The EMI Group has reportedly called off talks with digital music download services about selling its music without copy protection.
There had been speculation in recent weeks that EMI would become the first of the "Big Four" music companies to sell music without digital rights management (DRM) protections. A report by Bloomberg News, however, said an upfront payment could not be reached and the talks have stalled.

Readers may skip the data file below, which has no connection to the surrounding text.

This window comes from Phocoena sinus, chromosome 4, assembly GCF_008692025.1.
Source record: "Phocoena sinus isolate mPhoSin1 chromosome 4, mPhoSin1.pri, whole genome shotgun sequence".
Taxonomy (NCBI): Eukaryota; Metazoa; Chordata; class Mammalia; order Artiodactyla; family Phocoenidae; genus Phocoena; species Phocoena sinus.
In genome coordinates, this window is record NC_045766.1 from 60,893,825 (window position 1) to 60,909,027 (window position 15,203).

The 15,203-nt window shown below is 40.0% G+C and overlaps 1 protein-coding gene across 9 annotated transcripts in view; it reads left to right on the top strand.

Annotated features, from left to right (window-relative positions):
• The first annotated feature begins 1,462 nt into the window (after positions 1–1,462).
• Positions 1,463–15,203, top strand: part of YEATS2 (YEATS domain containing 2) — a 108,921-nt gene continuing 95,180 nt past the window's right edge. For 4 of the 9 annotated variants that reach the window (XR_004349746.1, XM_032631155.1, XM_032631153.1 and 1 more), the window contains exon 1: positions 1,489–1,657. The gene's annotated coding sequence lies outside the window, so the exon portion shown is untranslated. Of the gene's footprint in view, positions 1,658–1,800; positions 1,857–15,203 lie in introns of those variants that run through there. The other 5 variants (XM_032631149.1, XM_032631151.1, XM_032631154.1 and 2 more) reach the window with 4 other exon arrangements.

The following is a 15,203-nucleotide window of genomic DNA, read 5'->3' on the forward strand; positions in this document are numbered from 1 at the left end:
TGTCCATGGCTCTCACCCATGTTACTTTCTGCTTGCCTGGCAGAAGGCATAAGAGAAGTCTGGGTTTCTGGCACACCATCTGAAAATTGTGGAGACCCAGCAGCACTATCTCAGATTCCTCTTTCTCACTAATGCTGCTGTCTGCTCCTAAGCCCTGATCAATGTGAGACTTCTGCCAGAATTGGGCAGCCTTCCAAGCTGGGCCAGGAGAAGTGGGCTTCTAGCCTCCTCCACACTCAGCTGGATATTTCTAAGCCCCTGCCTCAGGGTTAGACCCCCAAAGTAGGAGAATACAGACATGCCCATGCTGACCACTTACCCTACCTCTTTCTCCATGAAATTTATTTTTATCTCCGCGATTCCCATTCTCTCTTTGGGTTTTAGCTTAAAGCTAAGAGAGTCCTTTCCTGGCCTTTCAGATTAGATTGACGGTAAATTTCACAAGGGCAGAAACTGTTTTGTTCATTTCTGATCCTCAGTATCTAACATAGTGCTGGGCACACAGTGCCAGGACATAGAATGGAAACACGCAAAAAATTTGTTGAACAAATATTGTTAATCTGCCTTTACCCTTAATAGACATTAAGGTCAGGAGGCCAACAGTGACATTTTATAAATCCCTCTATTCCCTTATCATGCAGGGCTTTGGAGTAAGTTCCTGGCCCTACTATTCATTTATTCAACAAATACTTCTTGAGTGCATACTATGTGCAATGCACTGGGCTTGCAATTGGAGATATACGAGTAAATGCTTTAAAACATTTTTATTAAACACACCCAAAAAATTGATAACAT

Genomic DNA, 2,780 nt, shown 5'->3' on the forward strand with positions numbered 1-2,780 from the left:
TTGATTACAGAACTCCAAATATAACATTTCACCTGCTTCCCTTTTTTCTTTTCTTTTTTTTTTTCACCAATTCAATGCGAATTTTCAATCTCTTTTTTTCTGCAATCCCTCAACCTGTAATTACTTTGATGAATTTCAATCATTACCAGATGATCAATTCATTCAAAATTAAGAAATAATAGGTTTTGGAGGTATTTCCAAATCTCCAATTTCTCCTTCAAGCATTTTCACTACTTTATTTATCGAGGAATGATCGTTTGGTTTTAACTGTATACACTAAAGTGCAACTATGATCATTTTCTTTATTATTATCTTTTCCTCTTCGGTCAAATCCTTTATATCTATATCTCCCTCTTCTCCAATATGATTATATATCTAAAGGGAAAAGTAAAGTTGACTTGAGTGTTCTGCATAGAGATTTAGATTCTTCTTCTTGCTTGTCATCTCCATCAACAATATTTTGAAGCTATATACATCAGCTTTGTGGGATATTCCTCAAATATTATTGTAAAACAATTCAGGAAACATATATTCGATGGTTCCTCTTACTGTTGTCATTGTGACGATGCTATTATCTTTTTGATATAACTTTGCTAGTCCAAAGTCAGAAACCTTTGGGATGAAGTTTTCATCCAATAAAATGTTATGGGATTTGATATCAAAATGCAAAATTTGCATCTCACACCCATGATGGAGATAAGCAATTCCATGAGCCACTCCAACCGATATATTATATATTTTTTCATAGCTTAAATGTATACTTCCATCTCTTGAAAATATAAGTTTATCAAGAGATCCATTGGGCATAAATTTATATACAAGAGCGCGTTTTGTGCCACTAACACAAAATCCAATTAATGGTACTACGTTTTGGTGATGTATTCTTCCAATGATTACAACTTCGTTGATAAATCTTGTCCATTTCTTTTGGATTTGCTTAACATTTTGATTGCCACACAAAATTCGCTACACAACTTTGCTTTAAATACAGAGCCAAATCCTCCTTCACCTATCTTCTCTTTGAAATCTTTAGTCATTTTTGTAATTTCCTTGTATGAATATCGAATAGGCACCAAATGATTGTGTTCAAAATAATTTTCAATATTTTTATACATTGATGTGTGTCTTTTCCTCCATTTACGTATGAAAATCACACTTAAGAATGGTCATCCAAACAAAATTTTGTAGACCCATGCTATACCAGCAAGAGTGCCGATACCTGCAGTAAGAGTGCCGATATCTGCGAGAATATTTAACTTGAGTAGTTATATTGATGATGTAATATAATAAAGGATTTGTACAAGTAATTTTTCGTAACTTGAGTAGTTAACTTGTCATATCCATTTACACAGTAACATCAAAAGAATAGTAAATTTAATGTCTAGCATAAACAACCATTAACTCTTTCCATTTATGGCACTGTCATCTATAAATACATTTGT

Bloomberg reported that EMI had sought an agreement that included a large upfront payment to compensate them for illegal copying. The online retailers offered less and a compromise could not be reached. The talks included Apple, Microsoft, RealNetworks, Yahoo! and Amazon.com.
Matters were further complicated because Warner Music is interested in buying EMI, and Warner's CEO Edgar Bronfman opposes music sold without the traditional protection mechanisms.
Bloomberg said EMI's delay might put off an industrywide shift because music companies are wary of being the first to take the step.
EMI last week cut its revenue and profit forecasts for the second time this year as music sales slump in the U.S.